May 23-May 29, 2020

May 23, 2020

Low tide was at 7:51 this morning, at -0.22 feet. Last night there was no moon, a new moon. If the skies are clear, there will be the tiniest sliver of crescent tonight, like a fingernail scratch on the darkness of night. The surf forecast called for a mid-sized NW swell filling in overnight last night and a SSW swell filling in Sunday. I decided to believe the forecast and try Hideaways. C–, as usual, wanted to head out after 11:00; M– was looking to leave his place by 5:00; S– went south. I headed up on my own, parking around 8:00.

I havenʻt been here all winter. M–, C–, and I went out in late November, I think, and then I missed the entire North Shore winter season, busy with east swells and NW wraps. Before A– moved away, we were at Hideaways every Sunday, all winter long, and many Sundays through the summers, too. It felt nice to be back but I regret missing the winter swells. I saw a line of waves rolling in and two guys out as I drove past the look out, so I grabbed my stuff and headed down the trail without walking out to check.

The trail was overgrown, the mud under foot thick and cool, not quite sticky. I tried not to be too excited as I made my way down to the sand.

“Hi Mr. Medeiros!”

I turn and see R–l–, a former student and younger sister of another former student. I smiled and said my hellos.

“How’s life? Is it weird?”

“Isn’t it weird for everyone?”

Yes. I smile again and use the wax comb and a bit of fresh wax to prep my board. I take off my shirt, conscious of eyes on my back now. I put on my rash guard and sunblock, wave again, and head to the sea, finally admitting what I had noticed out of the corners of my mind: the swell wasn’t here yet; the tide was still too low; but the winds were light and the day was beautiful. I jumped in the water and began my paddle, dodging the coral heads as a light rain began to fall, typical of Hanalei. I looked up to find the rain cloud but all I could see was the giant, brilliant rainbow, stretching from water to water, just a few dozen yards away, or so the light made it seem. I couldn’t help but smile again as I paddled straight towards the arch, countless turtles popping out of the blue, into the blue beneath the separated sunlight of the rainbow.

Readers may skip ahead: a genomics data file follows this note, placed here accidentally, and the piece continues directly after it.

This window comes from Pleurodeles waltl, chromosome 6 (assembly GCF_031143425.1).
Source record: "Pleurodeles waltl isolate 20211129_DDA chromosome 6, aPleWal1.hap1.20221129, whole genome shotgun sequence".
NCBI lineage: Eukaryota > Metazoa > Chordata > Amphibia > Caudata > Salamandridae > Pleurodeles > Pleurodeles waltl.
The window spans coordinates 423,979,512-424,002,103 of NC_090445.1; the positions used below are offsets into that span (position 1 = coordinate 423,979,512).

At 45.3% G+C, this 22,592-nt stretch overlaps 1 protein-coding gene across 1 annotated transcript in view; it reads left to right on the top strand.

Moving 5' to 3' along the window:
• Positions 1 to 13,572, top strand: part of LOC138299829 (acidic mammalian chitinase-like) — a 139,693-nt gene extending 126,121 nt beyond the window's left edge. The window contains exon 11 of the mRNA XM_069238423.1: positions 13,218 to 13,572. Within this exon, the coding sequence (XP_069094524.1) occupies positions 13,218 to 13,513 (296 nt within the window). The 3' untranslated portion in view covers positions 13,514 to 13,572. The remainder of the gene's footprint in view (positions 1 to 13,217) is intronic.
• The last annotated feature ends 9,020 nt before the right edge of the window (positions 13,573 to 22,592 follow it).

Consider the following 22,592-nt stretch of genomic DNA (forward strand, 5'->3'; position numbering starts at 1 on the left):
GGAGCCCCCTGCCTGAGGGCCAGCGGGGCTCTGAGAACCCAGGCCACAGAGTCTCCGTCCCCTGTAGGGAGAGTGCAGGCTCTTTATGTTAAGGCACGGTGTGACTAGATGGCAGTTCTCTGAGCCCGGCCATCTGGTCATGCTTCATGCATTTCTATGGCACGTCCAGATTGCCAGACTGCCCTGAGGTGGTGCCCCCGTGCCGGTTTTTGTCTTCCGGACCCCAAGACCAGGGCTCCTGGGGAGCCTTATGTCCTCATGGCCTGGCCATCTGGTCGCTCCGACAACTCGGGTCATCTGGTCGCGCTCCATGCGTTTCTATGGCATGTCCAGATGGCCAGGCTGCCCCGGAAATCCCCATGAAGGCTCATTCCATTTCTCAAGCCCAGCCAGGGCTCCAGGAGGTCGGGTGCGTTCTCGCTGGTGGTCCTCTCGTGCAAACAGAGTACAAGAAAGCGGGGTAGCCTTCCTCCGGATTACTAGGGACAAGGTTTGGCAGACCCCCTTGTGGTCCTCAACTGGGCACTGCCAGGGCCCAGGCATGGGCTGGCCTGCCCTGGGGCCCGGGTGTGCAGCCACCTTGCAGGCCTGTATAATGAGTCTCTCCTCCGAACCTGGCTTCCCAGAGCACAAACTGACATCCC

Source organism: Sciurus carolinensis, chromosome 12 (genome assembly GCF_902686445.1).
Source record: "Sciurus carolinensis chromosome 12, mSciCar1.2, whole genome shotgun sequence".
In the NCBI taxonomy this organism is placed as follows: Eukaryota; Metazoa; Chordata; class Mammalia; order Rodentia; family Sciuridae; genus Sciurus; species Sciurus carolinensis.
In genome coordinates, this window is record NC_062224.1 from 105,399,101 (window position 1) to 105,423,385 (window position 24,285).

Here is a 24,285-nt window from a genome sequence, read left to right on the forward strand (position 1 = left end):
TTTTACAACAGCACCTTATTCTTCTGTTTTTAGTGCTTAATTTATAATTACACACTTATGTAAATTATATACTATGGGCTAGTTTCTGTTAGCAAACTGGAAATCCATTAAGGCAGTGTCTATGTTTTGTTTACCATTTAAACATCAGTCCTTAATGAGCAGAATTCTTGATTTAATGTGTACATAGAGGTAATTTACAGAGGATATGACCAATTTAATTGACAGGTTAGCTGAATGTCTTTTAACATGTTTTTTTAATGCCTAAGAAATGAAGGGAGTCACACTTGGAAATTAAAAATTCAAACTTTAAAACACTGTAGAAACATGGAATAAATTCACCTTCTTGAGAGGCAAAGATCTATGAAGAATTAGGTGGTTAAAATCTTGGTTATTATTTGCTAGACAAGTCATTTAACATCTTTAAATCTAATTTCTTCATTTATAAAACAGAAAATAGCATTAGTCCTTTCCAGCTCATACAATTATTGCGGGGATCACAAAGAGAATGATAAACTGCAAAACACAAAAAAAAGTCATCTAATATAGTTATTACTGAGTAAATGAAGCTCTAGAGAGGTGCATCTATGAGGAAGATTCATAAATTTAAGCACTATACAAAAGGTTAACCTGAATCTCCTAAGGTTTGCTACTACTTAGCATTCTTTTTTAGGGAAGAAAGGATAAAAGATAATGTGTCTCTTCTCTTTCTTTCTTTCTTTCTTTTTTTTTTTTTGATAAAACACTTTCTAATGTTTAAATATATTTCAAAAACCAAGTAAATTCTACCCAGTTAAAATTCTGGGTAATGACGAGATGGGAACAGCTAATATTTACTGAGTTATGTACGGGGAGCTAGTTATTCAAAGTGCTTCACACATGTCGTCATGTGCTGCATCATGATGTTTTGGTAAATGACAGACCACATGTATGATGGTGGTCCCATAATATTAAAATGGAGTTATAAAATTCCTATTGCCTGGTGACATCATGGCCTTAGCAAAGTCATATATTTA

J– was out, the ubiquitous Hideaways guy, talkative as ever. His friend was also out, on a cool little SUP. Soon someone else paddled out to swell the crowd to four. The vibe was friendly, chatty even, led by J– and the other guy, K– from L.A. but stuck here during the lockdowns. Conversation drifted from waves to boards to fins, from girls to jobs to finance, sub-prime mortgages to pornography to surf trips in Baja and Da Hui regulating the North Shore. In between words, waves passed through, most very small and mushy, but a handful of real Hideaways sets rolled by, with power and speed and that freaky curve and extra section down the line. I found a few close out barrels, got a few snaps in, and had one incredible lay back cut across the curving lip then down the oncoming section. Maybe four waves of note, the rest just mushy rollers. 

Eventually the crowd thinned out one by one and I was alone again, floating in the quiet, watching the turtles, feeling the wind come up. I found a decent left and headed in then up the cliff to the truck, after waving goodbye to my students, still enjoying this day in this weird life of ours.

Pali Ke Kua (Hideaways)

May 24, 2020

Evora has been asking for us to take her to Waiohai since she got back from a day down there with her friend. I havenʻt been to Waiohai in years, having effectively sworn it off. The crowds and the not quite right rights just make it not worth it, in my opinion. I admit the lefts out there can get great, but if I can choose to surf on the fringes, with fewer people, just around the corner, then I will. Anyway, today was my first time venturing back for a while.